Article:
I don't really see why Sheik Ahmed had to kidnap her either - I assume they were following the plot of the novel the film was based on, but Ahmed had already had a word with the Arab who was going to guide her into the desert, so I don't see why he didn't just guide her straight to Ahmed's camp.
They obviously spent quite a bit of money on the film - there are lots of extras with horses, and some camels; it'd be interesting to find out where they filmed it, with all those sand dunes. The film was so successful that they made Son of the Sheik five years later, also starring Valentino as both father and son. I'm not sure I'll be going off in search of that, though. I can see why it was popular in 1921, and it's interesting as a period piece, but that's about it, I think.

Sunday, 28 January 2018

Eagle of the Ninth

As a child, I adored the work of Rosemary Sutcliff, and one of my favourites was the Eagle of the Ninth, telling the story of the Ninth Hispana Legion as it marched north into the mists of Caledonia and into legend.
At the time, the early 1950s, Rosemary Sutcliff was working from current archaeological research, by which the Ninth really had marched north and disappeared. Since then, traces of the Legion have been found at a later date, elsewhere in the Roman Empire, but when she was writing it really did seem that they had vanished into the mists.
And the other inspiration for her story was archaeological work at Silchester, where a Roman eagle statue had been found hidden in the hypocaust of a villa there. You can still see the Silchester eagle, at the Museum of Reading, though now it seems that it may have been part of a statue in the town, and not a legionary eagle after all.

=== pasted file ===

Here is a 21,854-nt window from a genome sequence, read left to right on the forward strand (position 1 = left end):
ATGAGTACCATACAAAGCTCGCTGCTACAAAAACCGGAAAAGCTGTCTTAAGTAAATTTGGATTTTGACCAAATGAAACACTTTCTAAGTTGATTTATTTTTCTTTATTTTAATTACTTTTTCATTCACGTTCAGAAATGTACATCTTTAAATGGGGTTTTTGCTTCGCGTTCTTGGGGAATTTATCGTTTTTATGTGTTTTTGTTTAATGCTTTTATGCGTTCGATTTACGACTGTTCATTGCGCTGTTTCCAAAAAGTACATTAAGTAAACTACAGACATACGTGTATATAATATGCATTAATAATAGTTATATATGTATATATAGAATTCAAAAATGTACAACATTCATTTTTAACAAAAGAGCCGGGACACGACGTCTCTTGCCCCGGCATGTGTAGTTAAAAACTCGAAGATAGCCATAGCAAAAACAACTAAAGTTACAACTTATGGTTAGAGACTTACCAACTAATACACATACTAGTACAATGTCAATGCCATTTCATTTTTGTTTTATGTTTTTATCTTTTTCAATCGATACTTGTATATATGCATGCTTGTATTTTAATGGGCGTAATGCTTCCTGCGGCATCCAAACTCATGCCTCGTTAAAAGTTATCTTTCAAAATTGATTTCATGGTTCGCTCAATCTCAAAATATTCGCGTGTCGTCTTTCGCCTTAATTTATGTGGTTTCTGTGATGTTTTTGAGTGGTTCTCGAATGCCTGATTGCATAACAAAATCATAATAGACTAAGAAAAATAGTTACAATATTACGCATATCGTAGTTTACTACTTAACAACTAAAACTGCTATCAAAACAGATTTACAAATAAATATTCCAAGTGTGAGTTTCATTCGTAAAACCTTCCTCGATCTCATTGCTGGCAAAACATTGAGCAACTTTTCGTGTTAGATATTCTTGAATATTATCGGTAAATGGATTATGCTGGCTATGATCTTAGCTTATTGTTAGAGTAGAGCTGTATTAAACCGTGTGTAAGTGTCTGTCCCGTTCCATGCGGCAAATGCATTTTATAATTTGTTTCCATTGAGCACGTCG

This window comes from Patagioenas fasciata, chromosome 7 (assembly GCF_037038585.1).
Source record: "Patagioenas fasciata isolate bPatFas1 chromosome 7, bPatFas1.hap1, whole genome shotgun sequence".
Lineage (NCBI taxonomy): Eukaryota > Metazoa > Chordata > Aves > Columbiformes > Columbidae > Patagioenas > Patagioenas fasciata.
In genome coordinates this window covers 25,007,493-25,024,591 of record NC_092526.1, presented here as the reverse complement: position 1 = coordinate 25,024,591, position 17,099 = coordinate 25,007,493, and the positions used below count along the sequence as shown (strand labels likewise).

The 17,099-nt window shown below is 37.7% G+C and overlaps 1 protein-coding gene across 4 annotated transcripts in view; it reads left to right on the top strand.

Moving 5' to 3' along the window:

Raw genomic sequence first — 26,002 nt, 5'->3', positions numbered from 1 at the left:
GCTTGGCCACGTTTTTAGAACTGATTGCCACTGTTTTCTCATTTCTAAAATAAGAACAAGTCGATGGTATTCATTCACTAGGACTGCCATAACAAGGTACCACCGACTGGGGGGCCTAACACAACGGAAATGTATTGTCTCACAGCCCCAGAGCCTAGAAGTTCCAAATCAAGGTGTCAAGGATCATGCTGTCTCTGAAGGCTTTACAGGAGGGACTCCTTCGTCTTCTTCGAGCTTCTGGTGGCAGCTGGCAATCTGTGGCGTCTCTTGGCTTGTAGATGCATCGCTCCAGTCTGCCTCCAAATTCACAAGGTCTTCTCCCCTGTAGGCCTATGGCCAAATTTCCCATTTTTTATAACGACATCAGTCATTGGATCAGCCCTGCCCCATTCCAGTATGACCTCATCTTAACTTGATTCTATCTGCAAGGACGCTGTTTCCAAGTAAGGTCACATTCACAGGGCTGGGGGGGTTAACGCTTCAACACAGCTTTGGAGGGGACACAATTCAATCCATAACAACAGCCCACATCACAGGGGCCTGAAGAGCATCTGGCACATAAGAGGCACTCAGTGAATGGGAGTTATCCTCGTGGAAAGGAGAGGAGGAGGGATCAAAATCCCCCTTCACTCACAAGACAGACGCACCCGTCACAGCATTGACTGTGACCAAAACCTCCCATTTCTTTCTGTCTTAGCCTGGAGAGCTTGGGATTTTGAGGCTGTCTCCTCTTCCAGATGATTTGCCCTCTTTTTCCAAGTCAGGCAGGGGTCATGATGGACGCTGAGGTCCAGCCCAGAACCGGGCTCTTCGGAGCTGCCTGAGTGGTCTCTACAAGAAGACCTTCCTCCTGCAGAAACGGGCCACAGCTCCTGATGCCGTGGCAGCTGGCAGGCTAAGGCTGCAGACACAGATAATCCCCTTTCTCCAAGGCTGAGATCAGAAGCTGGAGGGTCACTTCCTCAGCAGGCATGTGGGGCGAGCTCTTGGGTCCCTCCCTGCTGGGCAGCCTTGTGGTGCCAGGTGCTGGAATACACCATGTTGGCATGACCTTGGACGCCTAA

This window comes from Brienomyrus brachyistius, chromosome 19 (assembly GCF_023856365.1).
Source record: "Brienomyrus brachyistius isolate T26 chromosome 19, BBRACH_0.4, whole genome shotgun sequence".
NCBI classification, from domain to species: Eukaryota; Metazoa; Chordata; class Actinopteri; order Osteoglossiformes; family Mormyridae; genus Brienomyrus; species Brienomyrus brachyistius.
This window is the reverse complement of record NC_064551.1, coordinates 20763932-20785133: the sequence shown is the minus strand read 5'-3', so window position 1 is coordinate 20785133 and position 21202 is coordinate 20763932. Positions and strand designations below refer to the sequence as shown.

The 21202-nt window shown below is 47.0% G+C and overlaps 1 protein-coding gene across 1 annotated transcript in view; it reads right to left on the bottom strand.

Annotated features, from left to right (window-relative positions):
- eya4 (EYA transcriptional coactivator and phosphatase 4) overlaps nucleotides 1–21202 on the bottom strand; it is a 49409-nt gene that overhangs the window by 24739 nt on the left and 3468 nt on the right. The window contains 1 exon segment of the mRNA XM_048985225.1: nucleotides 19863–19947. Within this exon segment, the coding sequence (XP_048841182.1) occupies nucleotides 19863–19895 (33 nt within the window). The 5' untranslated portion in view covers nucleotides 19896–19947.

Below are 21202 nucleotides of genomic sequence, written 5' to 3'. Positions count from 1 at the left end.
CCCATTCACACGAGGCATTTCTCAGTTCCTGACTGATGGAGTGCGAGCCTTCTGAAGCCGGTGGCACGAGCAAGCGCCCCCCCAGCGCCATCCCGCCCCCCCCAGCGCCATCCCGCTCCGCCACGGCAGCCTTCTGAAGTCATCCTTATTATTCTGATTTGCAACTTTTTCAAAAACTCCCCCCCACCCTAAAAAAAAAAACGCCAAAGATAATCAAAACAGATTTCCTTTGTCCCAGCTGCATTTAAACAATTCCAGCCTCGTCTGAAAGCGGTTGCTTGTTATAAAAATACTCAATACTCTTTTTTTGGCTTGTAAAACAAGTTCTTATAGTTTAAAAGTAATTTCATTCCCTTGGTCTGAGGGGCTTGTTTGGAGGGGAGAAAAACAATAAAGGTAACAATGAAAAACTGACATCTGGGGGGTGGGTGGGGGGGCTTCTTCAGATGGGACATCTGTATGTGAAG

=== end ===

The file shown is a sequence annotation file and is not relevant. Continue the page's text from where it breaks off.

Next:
In 2011 a film was made of the book, starring Channing Tatum and Jamie Bell, and though Donald Sutherland was perfect as Uncle Aquila, the plot of the film left out about half the book, jettisoning Cottia (the girl next door), Cub (the wolf cub), and Marcus's disguise as the oculist Demetrius of Alexandria completely. And they changed the ending.

In 1977, though, BBC Scotland made the story into a series. I loved the series when it was first shown, starring Anthony Higgins as Marcus and Christian Rodska as Esca, so I was delighted when I learned that it was now available on DVD, from Simply Media - and a little apprehensive. Would it be as good as I remembered?
They obviously had a tiny budget, but they did have the advantage of the rolling Scottish hills to film in, which gave it that epic scope. The director also managed to film battle sequences quite cleverly using overlaying images and only about a dozen extras.
It's a difficult book to make a story of, with a lot of the action in flashback as the story of what happened to the Ninth is told by a Roman and a Caledonian tribesman, and towards the beginning of the book, Marcus spends months recuperating from his wound at his uncle's house with not a lot happening. They manage to fit the story into six episodes quite satisfactorily, though.
I was very happy. They got it right.

Thursday, 25 January 2018

Memories of Ursula le Guin

There has been a lot of coverage of the death of Ursula le Guin over the last couple of days.
Here are my memories:

In 1973, I think it was, our school building was found to have asbestos in it, and was closed down until the asbestos could be removed. For a week or two, we were supposed to turn up at school at intervals to be given work to complete at home, but after a while it became clear that the work would take a long time to complete, and we were bussed to a redundant Victorian junior school at the other end of Salford - a rough area; we were warned not to linger on the pavement when crossing from the schoolyard to the bus in case we were beaten up by the local kids!